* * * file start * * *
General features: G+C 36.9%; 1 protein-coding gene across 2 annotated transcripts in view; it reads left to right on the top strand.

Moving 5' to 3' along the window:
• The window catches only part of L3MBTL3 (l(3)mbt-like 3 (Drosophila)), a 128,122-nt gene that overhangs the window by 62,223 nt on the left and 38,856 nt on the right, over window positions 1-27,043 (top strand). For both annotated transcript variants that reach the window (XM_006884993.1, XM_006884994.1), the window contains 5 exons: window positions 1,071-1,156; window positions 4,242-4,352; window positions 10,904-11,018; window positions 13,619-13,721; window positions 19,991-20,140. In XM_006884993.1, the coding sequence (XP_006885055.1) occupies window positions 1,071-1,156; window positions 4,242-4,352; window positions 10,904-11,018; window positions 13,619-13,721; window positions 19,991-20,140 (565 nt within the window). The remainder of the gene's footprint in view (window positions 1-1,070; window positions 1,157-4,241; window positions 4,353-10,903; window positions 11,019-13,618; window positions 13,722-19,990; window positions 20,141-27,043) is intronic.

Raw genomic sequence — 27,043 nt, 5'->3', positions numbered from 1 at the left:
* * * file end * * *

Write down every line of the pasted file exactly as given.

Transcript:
General features: G+C 36.9%; 1 protein-coding gene across 2 annotated transcripts in view; it reads left to right on the top strand.

Moving 5' to 3' along the window:
• The window catches only part of L3MBTL3 (l(3)mbt-like 3 (Drosophila)), a 128,122-nt gene that overhangs the window by 62,223 nt on the left and 38,856 nt on the right, over window positions 1-27,043 (top strand). For both annotated transcript variants that reach the window (XM_006884993.1, XM_006884994.1), the window contains 5 exons: window positions 1,071-1,156; window positions 4,242-4,352; window positions 10,904-11,018; window positions 13,619-13,721; window positions 19,991-20,140. In XM_006884993.1, the coding sequence (XP_006885055.1) occupies window positions 1,071-1,156; window positions 4,242-4,352; window positions 10,904-11,018; window positions 13,619-13,721; window positions 19,991-20,140 (565 nt within the window). The remainder of the gene's footprint in view (window positions 1-1,070; window positions 1,157-4,241; window positions 4,353-10,903; window positions 11,019-13,618; window positions 13,722-19,990; window positions 20,141-27,043) is intronic.

Raw genomic sequence — 27,043 nt, 5'->3', positions numbered from 1 at the left: